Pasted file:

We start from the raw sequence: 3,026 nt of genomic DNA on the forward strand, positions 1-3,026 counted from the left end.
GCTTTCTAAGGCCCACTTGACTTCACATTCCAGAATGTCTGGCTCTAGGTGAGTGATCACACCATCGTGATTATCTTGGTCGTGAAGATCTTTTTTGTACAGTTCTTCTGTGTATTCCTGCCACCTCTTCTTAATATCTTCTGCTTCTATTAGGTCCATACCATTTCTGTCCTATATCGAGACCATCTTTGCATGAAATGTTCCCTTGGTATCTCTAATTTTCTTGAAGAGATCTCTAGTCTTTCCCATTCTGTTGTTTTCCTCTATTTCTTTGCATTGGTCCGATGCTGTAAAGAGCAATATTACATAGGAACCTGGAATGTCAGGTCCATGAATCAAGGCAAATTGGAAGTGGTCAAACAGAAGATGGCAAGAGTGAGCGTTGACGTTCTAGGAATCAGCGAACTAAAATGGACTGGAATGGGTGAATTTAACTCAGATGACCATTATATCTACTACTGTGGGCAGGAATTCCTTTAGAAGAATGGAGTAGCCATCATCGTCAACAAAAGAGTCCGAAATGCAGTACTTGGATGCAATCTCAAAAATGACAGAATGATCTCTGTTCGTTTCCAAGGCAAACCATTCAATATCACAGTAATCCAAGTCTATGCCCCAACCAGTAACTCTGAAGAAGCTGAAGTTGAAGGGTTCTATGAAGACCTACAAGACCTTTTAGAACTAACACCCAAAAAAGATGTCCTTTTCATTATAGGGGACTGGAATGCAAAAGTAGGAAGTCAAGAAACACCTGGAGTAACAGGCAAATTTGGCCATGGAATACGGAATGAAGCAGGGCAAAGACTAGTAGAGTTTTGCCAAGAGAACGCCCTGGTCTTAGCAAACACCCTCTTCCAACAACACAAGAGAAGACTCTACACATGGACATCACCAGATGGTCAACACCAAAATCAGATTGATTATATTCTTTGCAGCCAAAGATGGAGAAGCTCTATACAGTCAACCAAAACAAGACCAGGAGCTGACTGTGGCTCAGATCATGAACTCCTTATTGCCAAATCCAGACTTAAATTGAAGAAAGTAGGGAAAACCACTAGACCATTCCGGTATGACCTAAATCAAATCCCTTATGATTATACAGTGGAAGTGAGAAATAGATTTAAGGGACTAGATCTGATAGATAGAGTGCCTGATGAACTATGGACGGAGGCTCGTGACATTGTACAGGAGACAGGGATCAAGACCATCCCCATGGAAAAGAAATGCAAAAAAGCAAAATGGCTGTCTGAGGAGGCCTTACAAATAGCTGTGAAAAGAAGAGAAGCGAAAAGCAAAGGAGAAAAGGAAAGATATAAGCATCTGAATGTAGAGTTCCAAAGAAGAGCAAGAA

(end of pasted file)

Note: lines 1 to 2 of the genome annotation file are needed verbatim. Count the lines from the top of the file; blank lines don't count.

We start from the raw sequence: 3,026 nt of genomic DNA on the forward strand, positions 1-3,026 counted from the left end.
GCTTTCTAAGGCCCACTTGACTTCACATTCCAGAATGTCTGGCTCTAGGTGAGTGATCACACCATCGTGATTATCTTGGTCGTGAAGATCTTTTTTGTACAGTTCTTCTGTGTATTCCTGCCACCTCTTCTTAATATCTTCTGCTTCTATTAGGTCCATACCATTTCTGTCCTATATCGAGACCATCTTTGCATGAAATGTTCCCTTGGTATCTCTAATTTTCTTGAAGAGATCTCTAGTCTTTCCCATTCTGTTGTTTTCCTCTATTTCTTTGCATTGGTCCGATGCTGTAAAGAGCAATATTACATAGGAACCTGGAATGTCAGGTCCATGAATCAAGGCAAATTGGAAGTGGTCAAACAGAAGATGGCAAGAGTGAGCGTTGACGTTCTAGGAATCAGCGAACTAAAATGGACTGGAATGGGTGAATTTAACTCAGATGACCATTATATCTACTACTGTGGGCAGGAATTCCTTTAGAAGAATGGAGTAGCCATCATCGTCAACAAAAGAGTCCGAAATGCAGTACTTGGATGCAATCTCAAAAATGACAGAATGATCTCTGTTCGTTTCCAAGGCAAACCATTCAATATCACAGTAATCCAAGTCTATGCCCCAACCAGTAACTCTGAAGAAGCTGAAGTTGAAGGGTTCTATGAAGACCTACAAGACCTTTTAGAACTAACACCCAAAAAAGATGTCCTTTTCATTATAGGGGACTGGAATGCAAAAGTAGGAAGTCAAGAAACACCTGGAGTAACAGGCAAATTTGGCCATGGAATACGGAATGAAGCAGGGCAAAGACTAGTAGAGTTTTGCCAAGAGAACGCCCTGGTCTTAGCAAACACCCTCTTCCAACAACACAAGAGAAGACTCTACACATGGACATCACCAGATGGTCAACACCAAAATCAGATTGATTATATTCTTTGCAGCCAAAGATGGAGAAGCTCTATACAGTCAACCAAAACAAGACCAGGAGCTGACTGTGGCTCAGATCATGAACTCCTTATTGCCAAATCCAGACTTAAATTGAAGAAAGTAGGGAAAACCACTAGACCATTCCGGTATGACCTAAATCAAATCCCTTATGATTATACAGTGGAAGTGAGAAATAGATTTAAGGGACTAGATCTGATAGATAGAGTGCCTGATGAACTATGGACGGAGGCTCGTGACATTGTACAGGAGACAGGGATCAAGACCATCCCCATGGAAAAGAAATGCAAAAAAGCAAAATGGCTGTCTGAGGAGGCCTTACAAATAGCTGTGAAAAGAAGAGAAGCGAAAAGCAAAGGAGAAAAGGAAAGATATAAGCATCTGAATGTAGAGTTCCAAAGAAGAGCAAGAA